Mentoring–What does it look like?

My friend, Becky Doughty, just blogged so eloquently on the topic of mentoring here: She shared a very personal experience about when her mentoring turned into enabling–not good for either party involved.

As I mentioned in this post,, after many discussions with my author friends, we felt the strong need for mentoring for marrieds and authors. The way to do this is to create a community, a hub, where people with varied experiences can share their insights, and that’s what Married…with Fiction is all about.

Becky posted a list of what mentoring looks like. I’m going to share it here.  

Mentoring is:

  • Commending – promoting one another by openly speaking highly of each other.
  • Entrusting – passing on important and pertinent information to those who can benefit from it.
  • Teaching – clarifying what works and doesn’t work to those who are still learning.
  • Shepherding – being willing to lead, to steer those who are floundering or might get lost without direction.
  • Willingly and eagerly exercising oversight – offering discernment when areas of weakness or strength are noted.
  • Being examples – living in a way that Shows, not Tells – sorry, writer humor.
  • In humility – never setting oneself above others, no matter what station in life, but always being gracious, putting others first.
  • Guiding – offering help and encouragement to others who might be struggling to find their way.
  • Sharing – not only the gospel, but of ourselves. Sharing our hearts – things we’ve learned along the journey.
  • Training – Being willing to be an example of what has and has not worked, so that others can see more clearly how they should go.

We are thrilled with this new way to connect, share, and grow. We have already lined up so many amazing guest bloggers, and we haven’t begun to touch the tip of the iceberg!

Today, our Married…with Fiction Facebook page opens. We would love for you to check it out and *Like* it! Here’s the link: And our twitter feed is here: Our Married…With Fiction website is launching April first.

Hoping you can all be a part of this community!

****How about you? Have you had any mentors that did something specific in the list above? Do share!****

6 thoughts on “Mentoring–What does it look like?

  1. My parents have always been my best mentors. They've provided me with everything on your list, plus unconditional love while growing up. Any they still do! I'm looking forward to your new website!

  2. Great thought, Jill–yes, my parents were mentors to us, too. And you're right–they still are! AND grandparents and parents-in-law. It's great when family steps up to the plate! And thanks–we're excited, too!

  3. That's a really good list of what mentoring is! Maybe one of the reasons more folks don't mentor others is they really don't have an idea about what it is, beyond some vague concept? That list should really be kept in the pocket of Bible-study leaders, and other folks who could be in the position to mentor others.Checked out the M.W.F. facebook page, and it was nice. I applaud everyone involved with M.W.F. for shoring up support first on Facebook and Twitter; it appears that the website will be the main focus, so it is good that when that launches, folks who then visit the Twitter or Facebook elements of M.W.F. won't get the "ghost town" feel, as y'all are already building followers on those platforms. Guess "followers" is the correct word for social media, as people are more willing to follow if there are others doing the same.Keep the updates on M.W.F. coming! I find not only the actual service itself to be worthwhile, but the process of how it and everyone involved navigates the social media and contemporary publishing landscape to be both fascinating, and informative.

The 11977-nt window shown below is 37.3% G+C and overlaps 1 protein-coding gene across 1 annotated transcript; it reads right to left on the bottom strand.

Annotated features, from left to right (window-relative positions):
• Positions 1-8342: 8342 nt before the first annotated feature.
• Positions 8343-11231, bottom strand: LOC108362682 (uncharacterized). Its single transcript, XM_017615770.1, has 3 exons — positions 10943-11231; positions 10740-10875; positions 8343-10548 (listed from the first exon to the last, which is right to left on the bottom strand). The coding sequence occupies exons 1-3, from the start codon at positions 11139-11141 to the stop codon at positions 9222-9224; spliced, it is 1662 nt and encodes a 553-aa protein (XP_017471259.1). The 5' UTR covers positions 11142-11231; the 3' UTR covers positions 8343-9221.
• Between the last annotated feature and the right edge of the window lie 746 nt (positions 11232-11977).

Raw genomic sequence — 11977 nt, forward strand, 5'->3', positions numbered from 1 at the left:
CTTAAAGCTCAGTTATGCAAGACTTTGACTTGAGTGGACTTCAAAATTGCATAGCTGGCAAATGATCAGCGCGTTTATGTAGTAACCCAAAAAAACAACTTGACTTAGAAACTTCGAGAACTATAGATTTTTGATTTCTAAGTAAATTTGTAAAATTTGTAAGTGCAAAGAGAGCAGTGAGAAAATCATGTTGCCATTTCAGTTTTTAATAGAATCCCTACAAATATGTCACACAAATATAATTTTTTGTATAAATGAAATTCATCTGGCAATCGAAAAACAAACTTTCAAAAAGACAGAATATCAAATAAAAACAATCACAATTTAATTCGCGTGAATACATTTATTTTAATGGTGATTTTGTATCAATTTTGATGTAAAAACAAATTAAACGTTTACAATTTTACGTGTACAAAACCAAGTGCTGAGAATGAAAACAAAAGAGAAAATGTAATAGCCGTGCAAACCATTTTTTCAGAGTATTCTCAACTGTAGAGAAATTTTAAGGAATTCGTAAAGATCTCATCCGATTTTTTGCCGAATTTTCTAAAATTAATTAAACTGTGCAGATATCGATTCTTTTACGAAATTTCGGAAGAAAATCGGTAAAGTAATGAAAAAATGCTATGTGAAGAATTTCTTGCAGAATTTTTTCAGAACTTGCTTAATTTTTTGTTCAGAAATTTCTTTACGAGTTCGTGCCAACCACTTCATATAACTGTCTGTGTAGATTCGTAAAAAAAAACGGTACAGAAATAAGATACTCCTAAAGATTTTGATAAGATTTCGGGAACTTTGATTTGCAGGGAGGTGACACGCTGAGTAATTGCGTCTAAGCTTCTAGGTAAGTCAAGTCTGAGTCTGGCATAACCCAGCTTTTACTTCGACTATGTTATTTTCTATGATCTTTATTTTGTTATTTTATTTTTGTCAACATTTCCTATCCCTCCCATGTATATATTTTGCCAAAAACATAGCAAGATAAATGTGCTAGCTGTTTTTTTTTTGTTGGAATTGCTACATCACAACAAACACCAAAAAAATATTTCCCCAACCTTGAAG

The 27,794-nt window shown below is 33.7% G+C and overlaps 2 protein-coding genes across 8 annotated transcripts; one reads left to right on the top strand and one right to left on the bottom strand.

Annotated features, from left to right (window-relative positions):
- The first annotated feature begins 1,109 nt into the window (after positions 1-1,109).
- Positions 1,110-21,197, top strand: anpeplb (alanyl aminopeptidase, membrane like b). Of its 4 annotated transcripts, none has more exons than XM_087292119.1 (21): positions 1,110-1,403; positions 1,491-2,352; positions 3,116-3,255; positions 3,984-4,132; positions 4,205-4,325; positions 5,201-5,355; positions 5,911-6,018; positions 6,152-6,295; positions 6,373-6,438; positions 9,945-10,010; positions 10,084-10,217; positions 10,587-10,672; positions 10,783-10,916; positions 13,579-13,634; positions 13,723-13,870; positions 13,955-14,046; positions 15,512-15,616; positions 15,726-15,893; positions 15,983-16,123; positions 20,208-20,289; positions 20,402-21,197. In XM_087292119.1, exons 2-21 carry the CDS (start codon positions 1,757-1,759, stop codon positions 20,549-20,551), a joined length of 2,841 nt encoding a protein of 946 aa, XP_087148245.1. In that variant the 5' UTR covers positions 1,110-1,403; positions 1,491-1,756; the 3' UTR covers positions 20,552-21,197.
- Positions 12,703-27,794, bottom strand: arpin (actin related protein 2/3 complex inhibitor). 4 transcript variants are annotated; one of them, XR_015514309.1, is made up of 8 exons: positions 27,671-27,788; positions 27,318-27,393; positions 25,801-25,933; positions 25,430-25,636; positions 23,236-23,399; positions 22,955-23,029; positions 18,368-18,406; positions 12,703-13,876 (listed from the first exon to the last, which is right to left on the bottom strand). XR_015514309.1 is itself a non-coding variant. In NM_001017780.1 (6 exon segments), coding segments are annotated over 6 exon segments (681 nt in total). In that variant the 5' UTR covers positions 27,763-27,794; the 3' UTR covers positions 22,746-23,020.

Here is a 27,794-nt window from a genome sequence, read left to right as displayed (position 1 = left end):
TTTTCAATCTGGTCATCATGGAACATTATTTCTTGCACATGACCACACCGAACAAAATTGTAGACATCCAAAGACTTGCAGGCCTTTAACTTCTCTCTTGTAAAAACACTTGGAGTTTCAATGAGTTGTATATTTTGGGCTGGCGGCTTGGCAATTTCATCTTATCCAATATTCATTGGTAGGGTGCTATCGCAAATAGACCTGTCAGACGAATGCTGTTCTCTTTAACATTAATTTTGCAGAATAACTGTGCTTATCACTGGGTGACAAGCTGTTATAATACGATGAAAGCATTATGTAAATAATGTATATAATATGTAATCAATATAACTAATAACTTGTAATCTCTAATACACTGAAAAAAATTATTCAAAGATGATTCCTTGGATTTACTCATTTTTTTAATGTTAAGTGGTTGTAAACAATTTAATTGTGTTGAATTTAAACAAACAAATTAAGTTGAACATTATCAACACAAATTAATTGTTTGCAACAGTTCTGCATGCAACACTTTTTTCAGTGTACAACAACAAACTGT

4. Thanks so much for your enthusiasm, Larry! I will keep these updates coming. Yes, we're doing quite the media campaign launch! I know, it's convicting to know that each of us needs to be mentoring those younger, more inexperienced, or simply less mature in life, as well as writing. SO much to learn, all the time. I have learned so much just by interviewing authors over here. You can read almost any author interview and discover something to apply to your own writing journey. But at the same time, we each have our own individual journeys, which aren't going to look exactly like anyone else's. Rambling on here today, sorry! Just wanted to say thanks for your thoughts!

  5. Indeed! I suppose it's not just those who mentor who must reflect on what it means, but those who are being mentored. I'd say that sometimes when folks are being mentored, they try to apply everything to themselves, and their writing journey, instead of recognizing there are sometimes objective truths: During which point they might want to evaluate their wrting journey, to see if they are going where they want to go.That was probably my biggest lesson from one of my writing mentors: to realize, "Yeah, I'm going to have to put in a lot of work to make this not just be a book, but be art." What I wanted most at the time was to be published, to know that I was a "real" author, validation for my work and my own ego. Not to say I didn't appreciate writing as an art, or that I didn't try to do my best, just that I thought I HAD done my best, and wanted validation for it.And don't worry about rambling. Rambling, I like to say, is just when we can't keep up with the wisdom the Holy Spirit is telling us!

Leave a Reply

Fill in your details below or click an icon to log in: Logo

You are commenting using your account. Log Out /  Change )

Google+ photo

You are commenting using your Google+ account. Log Out /  Change )

Twitter picture

You are commenting using your Twitter account. Log Out /  Change )

Facebook photo

You are commenting using your Facebook account. Log Out /  Change )


Connecting to %s